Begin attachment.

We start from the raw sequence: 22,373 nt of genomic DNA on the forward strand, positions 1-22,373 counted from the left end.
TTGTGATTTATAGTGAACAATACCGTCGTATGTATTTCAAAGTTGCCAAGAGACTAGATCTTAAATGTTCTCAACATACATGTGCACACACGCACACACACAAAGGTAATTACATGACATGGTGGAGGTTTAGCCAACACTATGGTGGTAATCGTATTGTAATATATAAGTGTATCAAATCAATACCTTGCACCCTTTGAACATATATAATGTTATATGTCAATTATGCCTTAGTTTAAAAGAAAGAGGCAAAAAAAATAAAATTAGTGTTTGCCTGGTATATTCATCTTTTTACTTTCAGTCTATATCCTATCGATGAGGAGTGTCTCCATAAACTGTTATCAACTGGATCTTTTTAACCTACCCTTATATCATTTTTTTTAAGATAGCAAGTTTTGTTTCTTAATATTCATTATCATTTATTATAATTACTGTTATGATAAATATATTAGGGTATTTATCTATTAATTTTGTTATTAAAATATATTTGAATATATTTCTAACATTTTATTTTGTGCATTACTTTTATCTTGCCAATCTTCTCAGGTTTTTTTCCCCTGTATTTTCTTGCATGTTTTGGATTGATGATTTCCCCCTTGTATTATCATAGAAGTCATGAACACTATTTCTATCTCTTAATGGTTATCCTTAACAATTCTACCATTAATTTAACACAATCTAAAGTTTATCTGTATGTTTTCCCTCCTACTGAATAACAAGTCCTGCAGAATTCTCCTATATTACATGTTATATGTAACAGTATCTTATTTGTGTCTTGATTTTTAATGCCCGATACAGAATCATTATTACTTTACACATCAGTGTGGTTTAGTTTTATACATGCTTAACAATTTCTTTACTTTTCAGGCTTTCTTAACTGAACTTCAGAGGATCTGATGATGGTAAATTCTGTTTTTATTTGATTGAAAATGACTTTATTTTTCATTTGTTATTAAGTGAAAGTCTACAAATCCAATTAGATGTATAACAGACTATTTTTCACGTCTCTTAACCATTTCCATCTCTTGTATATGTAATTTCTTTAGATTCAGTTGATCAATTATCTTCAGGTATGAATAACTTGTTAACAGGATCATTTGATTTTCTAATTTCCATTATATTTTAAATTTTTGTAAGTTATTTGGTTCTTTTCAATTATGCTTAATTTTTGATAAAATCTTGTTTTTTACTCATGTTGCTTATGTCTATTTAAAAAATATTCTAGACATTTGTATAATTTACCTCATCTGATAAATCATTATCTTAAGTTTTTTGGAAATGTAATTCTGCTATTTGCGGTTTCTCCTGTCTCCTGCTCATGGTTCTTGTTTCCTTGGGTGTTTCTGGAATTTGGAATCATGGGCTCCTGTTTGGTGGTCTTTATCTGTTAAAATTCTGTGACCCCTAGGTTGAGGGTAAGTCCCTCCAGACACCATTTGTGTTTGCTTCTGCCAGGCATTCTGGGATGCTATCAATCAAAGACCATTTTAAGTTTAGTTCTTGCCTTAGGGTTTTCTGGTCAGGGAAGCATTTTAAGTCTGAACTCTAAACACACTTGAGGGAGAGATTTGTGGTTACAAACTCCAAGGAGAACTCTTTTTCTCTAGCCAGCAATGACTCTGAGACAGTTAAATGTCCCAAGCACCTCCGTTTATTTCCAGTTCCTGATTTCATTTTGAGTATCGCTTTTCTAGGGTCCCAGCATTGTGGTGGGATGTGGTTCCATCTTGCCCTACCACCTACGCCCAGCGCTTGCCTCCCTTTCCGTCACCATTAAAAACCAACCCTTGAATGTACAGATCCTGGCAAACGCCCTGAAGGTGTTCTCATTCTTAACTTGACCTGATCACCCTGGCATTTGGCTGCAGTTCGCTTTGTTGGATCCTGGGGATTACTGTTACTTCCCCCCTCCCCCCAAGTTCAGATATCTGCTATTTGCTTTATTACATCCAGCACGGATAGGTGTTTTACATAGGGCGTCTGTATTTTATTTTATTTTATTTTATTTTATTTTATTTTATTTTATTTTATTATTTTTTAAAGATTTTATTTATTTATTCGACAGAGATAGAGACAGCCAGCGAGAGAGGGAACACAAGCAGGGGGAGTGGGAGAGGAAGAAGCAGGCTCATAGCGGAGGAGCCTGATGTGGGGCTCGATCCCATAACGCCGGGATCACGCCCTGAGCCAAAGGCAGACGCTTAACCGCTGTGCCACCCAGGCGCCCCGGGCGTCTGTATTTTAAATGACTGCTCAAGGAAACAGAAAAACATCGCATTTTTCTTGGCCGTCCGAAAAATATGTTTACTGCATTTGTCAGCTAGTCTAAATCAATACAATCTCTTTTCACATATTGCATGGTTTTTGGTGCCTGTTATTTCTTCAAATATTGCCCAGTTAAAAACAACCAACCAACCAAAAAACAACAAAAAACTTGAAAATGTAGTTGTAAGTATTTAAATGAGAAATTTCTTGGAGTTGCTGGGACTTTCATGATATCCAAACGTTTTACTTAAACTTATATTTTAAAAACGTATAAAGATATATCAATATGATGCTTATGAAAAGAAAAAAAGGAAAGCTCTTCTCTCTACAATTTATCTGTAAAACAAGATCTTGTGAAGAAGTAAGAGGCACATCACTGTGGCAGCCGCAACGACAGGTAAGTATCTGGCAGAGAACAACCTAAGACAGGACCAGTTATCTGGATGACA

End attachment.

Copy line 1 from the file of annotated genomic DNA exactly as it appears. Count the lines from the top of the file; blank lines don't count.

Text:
We start from the raw sequence: 22,373 nt of genomic DNA on the forward strand, positions 1-22,373 counted from the left end.